New Zealand loses WEF crown for ‘best political and regulatory environment’ for IT

The rankings have just been published by the WEF in its annual Global Information Technology Report

New Zealand has fallen to second place after Luxembourg in the World Economic Forum’s ranking of nations’ political and regulatory environments for IT, but has retained its place as number 17 in terms of network readiness.

The rankings have just been published by the WEF in its annual Global Information Technology Report, produced in conjunction with Insead and the Cornell University Business School.

New Zealand was in the top 25 of the 139 countries covered on most indicators, but scored very poorly on affordability, being ranked 97th. Affordability is assessed on the affordability of ICTs through measures of mobile telephony usage costs and broadband Internet subscription costs and an assessment the state of liberalisation in 17 categories of ICT services, “because more intense competition tends to reduce retail prices in the long run,” the WEF says.

The WEF says the report assesses countries’ preparedness to reap the benefits of emerging technologies and to capitalise on the opportunities presented by the digital revolution.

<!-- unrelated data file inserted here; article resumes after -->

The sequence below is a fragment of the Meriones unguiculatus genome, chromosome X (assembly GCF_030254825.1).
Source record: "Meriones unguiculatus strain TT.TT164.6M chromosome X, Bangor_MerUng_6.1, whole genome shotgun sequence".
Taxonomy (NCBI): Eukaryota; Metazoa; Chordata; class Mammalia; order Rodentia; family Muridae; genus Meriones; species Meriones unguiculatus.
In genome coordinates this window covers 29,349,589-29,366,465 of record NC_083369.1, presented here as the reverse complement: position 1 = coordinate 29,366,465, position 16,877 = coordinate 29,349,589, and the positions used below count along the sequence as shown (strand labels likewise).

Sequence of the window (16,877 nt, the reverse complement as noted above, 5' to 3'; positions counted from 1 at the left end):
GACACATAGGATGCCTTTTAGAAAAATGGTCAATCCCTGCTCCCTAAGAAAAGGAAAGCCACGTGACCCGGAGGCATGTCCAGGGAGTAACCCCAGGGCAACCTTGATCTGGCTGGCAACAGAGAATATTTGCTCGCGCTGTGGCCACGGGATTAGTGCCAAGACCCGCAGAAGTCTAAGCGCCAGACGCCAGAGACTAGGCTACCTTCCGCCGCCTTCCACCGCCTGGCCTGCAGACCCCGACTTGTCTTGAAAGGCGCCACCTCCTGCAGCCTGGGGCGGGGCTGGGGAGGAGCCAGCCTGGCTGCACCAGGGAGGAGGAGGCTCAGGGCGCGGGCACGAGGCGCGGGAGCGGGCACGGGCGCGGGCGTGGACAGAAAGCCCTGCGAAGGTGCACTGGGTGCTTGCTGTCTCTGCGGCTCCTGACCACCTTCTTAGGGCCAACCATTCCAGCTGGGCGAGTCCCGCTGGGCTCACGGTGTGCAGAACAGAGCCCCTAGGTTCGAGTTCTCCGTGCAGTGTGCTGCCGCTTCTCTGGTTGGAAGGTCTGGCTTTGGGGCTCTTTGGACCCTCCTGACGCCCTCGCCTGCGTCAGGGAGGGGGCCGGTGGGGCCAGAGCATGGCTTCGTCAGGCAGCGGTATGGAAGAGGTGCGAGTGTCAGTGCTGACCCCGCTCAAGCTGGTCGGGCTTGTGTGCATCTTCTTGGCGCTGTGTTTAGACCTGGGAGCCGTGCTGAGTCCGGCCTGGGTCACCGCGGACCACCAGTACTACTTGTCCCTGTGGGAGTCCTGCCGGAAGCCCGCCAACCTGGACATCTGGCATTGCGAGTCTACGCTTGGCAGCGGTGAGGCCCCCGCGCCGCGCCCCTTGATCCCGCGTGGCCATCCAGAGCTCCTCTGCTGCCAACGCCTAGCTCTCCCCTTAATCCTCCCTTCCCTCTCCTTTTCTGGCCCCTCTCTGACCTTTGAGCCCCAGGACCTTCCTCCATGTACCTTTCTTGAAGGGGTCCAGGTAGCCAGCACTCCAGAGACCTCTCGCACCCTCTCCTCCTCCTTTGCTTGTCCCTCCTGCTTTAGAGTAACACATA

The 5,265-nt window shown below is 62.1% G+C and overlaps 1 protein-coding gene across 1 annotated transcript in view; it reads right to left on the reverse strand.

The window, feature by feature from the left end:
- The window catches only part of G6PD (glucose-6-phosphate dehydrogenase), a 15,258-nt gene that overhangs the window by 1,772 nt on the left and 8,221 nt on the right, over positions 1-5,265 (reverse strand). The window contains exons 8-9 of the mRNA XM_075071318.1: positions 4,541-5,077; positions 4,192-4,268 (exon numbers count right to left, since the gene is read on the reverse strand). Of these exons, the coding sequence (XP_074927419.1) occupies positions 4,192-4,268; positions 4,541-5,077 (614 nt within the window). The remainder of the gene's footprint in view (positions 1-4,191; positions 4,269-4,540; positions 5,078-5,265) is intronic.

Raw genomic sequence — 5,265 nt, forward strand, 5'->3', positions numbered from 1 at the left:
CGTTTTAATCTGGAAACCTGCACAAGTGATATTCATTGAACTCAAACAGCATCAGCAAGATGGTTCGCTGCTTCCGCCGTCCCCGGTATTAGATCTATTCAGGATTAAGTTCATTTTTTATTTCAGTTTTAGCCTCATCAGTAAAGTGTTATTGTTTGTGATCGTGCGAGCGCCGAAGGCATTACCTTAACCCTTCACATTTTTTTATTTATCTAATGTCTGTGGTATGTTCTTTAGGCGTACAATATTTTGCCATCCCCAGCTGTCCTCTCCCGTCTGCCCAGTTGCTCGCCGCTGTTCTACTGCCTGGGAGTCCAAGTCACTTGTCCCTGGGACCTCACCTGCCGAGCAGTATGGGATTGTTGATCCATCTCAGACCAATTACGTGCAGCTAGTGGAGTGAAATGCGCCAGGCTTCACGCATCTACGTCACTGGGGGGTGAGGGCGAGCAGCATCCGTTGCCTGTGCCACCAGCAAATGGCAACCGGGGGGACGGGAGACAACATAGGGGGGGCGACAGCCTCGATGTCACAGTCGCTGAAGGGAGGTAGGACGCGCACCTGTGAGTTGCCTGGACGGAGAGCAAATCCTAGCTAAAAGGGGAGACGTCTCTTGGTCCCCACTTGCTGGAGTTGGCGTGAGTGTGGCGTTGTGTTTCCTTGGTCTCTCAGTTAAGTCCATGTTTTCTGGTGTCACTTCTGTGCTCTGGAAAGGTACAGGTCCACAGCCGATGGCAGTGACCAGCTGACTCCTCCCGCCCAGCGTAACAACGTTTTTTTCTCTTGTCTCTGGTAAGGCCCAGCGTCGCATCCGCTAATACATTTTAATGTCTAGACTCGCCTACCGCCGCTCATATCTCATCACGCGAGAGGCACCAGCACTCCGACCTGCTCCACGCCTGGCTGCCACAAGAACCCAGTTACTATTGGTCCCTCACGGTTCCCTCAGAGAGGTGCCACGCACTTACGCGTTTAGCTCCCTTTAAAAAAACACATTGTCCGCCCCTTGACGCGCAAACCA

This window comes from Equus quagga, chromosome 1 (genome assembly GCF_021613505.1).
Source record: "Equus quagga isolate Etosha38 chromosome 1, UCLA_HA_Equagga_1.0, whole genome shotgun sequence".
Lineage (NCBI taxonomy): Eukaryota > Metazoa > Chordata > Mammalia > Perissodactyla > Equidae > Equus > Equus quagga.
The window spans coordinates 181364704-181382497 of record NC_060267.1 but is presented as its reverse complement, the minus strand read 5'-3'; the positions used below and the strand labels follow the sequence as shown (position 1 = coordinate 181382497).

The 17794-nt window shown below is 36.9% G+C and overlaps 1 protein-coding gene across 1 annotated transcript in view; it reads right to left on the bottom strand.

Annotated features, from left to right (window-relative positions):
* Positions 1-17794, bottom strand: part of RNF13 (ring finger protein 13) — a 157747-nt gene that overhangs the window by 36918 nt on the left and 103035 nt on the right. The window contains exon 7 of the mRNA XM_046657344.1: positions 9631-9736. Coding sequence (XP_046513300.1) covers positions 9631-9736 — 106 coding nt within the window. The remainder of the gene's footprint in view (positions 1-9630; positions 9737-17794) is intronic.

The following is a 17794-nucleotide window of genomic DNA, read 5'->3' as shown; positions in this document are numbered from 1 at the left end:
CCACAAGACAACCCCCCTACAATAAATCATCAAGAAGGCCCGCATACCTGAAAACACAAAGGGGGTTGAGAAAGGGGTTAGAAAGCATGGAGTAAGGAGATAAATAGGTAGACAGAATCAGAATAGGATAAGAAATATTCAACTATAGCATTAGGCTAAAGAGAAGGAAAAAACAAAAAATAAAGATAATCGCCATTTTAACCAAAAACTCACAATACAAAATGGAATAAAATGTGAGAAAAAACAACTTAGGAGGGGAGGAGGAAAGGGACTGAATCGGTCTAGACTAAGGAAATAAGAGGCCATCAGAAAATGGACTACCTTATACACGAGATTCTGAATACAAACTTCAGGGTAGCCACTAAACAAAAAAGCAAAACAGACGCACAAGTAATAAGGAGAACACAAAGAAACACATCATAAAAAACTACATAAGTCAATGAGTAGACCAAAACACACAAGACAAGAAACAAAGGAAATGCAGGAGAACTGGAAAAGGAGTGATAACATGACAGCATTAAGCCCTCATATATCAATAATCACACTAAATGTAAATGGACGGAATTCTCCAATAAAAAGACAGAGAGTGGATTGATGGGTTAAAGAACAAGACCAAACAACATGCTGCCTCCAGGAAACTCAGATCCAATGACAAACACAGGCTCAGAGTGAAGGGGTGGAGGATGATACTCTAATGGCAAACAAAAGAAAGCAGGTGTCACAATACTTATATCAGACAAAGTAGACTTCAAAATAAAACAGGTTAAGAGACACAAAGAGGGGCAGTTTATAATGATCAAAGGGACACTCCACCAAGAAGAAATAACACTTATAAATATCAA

“We are at the dawn of the Fourth Industrial Revolution, which represents a transition to a new set of systems, bringing together digital, biological, and physical technologies in new and powerful combinations,” the WEF says. “These new systems are being built on the infrastructure of the digital revolution.”

It warns that digital technologies are driving “winner take all dynamics for an increasing number of industries [so] getting there first matters,” but says “a stagnating rate of ICT adoption and usage by existing firms across all regions suggests that a large number of firms are not getting into the game fast enough.”

The report identifies seven countries — Finland, Switzerland, Sweden, Israel, Singapore, the Netherlands and the United States— that “stand out in terms of economic and digital innovation impact. It says: “It is noticeable that all seven are characterised by very high levels of business ICT adoption. This technology-enabled innovation in turn unleashes new competitive pressures that call for yet more innovation by tech and non-tech firms alike.”

The composition of the group of top 10 performers by overall network readiness is unchanged from last year. It comprises Singapore, Japan, Finland, Sweden, Norway, the Netherlands, Switzerland, the United Kingdom Luxembourg and the United States. Singapore has retained its number one position.

The rankings are based on a combination of ‘hard’ data sourced from international organisations and ‘soft’ data from surveys. The main providers of hard data were the International Telecommunication Union, UNESCO, other UN agencies and the World Bank. The soft data came from a survey of more than 14,000 business executives in more than 140 countries.

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